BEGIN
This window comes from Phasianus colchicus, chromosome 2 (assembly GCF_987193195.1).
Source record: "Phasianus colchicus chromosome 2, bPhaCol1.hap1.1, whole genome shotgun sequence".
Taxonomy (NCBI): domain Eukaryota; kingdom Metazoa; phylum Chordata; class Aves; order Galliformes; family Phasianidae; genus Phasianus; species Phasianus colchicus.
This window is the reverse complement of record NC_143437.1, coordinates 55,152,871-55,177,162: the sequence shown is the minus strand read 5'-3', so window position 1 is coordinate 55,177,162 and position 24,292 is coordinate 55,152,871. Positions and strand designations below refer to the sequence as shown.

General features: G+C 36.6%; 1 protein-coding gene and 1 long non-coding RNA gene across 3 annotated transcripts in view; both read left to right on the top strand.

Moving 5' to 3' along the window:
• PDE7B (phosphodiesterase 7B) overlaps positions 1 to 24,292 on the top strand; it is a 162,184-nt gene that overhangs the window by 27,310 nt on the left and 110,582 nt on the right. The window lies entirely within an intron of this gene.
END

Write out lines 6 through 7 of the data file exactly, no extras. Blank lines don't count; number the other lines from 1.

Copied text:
Moving 5' to 3' along the window:
• PDE7B (phosphodiesterase 7B) overlaps positions 1 to 24,292 on the top strand; it is a 162,184-nt gene that overhangs the window by 27,310 nt on the left and 110,582 nt on the right. The window lies entirely within an intron of this gene.